I also liked that through the whole ordeal, with Bennett’s help and the new-found independence of being in college rather than high school, Madelyn learned a lot about herself and what she wanted out of life. Her whole life had been planned for her and laid out by her parents, and she always went along with it. It was nice to see her gaining some independence and thinking for herself. I enjoyed watching her journey of self-discovery.

I guess my only real issue with the story was how Madelyn dragged things out. She kept saying she was going to tell Bennett, she meant to tell him, she had opportunities to tell him, she’d tell him after a certain date, etc., etc., but she never did. She let Bennett think there was a future for them, let him get close to her and become vulnerable, but all that time she was lying to him about something huge. And yet, on the other hand, I can understand her point of view and why she was so afraid to tell him. Also, the climax was a little anti-climactic; through Maddie’s letters, it seemed like something earth shattering had happened, so when things finally happened, I found myself thinking ‘Oh. That’s it? Hmm.’

The Truth About You and Me is a bittersweet love story, but it’s also a poignant coming-of-age story. Told in a unique and compelling way, from a strong, relatable female character, it’s a book that will likely appeal to many fans of contemporary young adult. 

 3.75 stars
Have you read The Truth About You and Me? What did you think? If you haven't, does it sound like something you'd be interested in? Have you ever read a book told through letters?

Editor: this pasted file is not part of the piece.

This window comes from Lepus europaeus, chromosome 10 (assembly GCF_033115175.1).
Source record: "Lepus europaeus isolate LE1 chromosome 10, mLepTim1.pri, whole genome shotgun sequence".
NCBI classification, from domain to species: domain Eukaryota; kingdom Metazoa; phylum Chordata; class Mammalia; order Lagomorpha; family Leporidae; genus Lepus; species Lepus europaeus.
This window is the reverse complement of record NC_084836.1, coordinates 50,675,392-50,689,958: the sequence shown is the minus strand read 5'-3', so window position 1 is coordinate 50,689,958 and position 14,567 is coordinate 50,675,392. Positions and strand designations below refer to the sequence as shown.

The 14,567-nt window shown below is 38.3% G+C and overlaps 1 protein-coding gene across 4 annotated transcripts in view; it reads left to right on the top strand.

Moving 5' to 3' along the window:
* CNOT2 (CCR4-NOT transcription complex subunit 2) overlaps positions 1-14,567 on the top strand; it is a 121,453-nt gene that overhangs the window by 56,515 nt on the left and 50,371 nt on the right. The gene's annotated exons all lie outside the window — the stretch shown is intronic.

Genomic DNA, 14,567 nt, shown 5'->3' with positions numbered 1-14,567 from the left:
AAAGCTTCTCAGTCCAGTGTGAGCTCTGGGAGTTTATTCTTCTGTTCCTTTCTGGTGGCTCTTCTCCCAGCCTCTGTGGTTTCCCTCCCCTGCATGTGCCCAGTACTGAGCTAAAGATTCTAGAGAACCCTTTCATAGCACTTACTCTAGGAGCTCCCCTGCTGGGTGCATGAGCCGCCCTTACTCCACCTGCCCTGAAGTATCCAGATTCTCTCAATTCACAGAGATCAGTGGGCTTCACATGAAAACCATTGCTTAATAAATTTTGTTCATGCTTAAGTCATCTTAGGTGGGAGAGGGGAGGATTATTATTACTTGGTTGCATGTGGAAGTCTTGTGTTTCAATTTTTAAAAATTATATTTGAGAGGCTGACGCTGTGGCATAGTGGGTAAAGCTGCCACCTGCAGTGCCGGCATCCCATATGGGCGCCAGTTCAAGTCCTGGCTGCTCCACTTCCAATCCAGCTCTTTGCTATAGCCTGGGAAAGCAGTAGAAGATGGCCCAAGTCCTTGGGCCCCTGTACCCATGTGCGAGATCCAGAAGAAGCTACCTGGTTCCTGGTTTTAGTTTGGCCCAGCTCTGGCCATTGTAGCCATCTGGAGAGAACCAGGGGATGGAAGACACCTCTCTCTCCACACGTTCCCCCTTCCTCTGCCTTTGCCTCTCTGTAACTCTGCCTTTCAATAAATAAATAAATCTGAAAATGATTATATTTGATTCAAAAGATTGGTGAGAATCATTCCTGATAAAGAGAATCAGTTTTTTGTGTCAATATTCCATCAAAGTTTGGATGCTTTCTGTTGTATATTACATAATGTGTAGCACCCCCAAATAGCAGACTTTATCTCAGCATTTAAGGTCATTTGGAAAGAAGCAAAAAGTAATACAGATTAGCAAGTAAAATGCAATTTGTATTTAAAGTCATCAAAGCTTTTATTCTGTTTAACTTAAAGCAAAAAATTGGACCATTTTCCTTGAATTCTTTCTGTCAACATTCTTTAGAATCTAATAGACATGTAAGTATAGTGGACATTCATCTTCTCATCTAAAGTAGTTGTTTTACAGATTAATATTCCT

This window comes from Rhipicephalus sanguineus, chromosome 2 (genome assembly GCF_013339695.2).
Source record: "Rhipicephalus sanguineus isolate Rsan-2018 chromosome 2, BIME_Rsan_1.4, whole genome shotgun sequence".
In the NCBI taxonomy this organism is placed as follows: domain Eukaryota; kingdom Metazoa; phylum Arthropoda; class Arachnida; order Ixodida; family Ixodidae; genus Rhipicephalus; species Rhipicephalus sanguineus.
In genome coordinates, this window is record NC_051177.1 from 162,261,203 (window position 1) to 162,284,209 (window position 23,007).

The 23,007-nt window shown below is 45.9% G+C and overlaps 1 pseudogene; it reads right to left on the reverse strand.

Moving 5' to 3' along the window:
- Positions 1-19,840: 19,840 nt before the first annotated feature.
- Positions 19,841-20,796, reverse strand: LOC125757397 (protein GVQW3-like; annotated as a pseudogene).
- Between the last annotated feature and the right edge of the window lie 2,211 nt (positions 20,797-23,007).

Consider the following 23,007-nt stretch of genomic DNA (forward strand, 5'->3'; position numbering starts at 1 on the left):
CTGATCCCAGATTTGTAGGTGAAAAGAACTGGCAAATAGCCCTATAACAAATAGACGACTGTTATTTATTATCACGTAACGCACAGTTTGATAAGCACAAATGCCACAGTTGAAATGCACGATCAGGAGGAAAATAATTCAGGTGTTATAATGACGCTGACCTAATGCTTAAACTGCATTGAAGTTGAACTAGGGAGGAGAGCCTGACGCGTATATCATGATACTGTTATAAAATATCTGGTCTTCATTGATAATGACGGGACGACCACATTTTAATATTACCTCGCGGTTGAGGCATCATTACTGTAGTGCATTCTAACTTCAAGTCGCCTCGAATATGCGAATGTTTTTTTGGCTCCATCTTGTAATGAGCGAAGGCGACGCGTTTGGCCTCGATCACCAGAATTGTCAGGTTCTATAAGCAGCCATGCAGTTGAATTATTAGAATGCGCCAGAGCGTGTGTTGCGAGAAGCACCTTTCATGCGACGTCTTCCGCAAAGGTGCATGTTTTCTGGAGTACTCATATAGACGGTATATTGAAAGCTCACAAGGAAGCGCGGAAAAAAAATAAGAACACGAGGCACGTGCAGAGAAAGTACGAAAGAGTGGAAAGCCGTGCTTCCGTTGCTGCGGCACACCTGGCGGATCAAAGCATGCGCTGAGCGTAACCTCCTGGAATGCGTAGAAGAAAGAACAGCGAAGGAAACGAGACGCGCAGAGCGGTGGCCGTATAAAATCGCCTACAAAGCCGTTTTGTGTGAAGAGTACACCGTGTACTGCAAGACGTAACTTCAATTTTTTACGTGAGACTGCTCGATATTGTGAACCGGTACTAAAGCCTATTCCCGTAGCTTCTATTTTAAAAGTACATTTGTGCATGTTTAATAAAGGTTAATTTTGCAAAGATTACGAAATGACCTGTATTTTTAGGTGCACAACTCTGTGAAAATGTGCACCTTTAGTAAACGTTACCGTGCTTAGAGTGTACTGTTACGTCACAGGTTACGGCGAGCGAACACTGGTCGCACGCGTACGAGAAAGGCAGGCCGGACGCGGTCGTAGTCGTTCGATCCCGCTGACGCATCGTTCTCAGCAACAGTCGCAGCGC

4 comments:

  1. Teacher student stories are hit or miss for me. I actually haven't heard much about this book, so I am glad that I read your review first before reading some of the more negative ones. I have been enjoying coming of age stories lately.

    Thanks for sharing this new book with me and thanks for the great review :)

    Michelle @ Book Briefs

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  2. I didn't mind this one ... it was different, but not horrible or anything. I do think that teacher-student relationships can be hit or miss. I did like that this one opened up questions at the end. Really, I ended the story unsure if I should like it or not, mainly because of the subject matter.

    Great review!

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  3. Hm hm hm ... this sounds like an interesting book. When reading the blurb, all kinds of negative thoughts were going through my mind. After reading your review I'm very curious. Great review, Marie!

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  4. I'm still on the fence about this one, BUT knowing you liked it helps me still wanna read it sorta. I really like the idea that it's told via letters!

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Thanks for stopping by and leaving a comment. I love hearing what you have to say, and I appreciate every single comment. I hope to see you here again soon! ♥
~Marie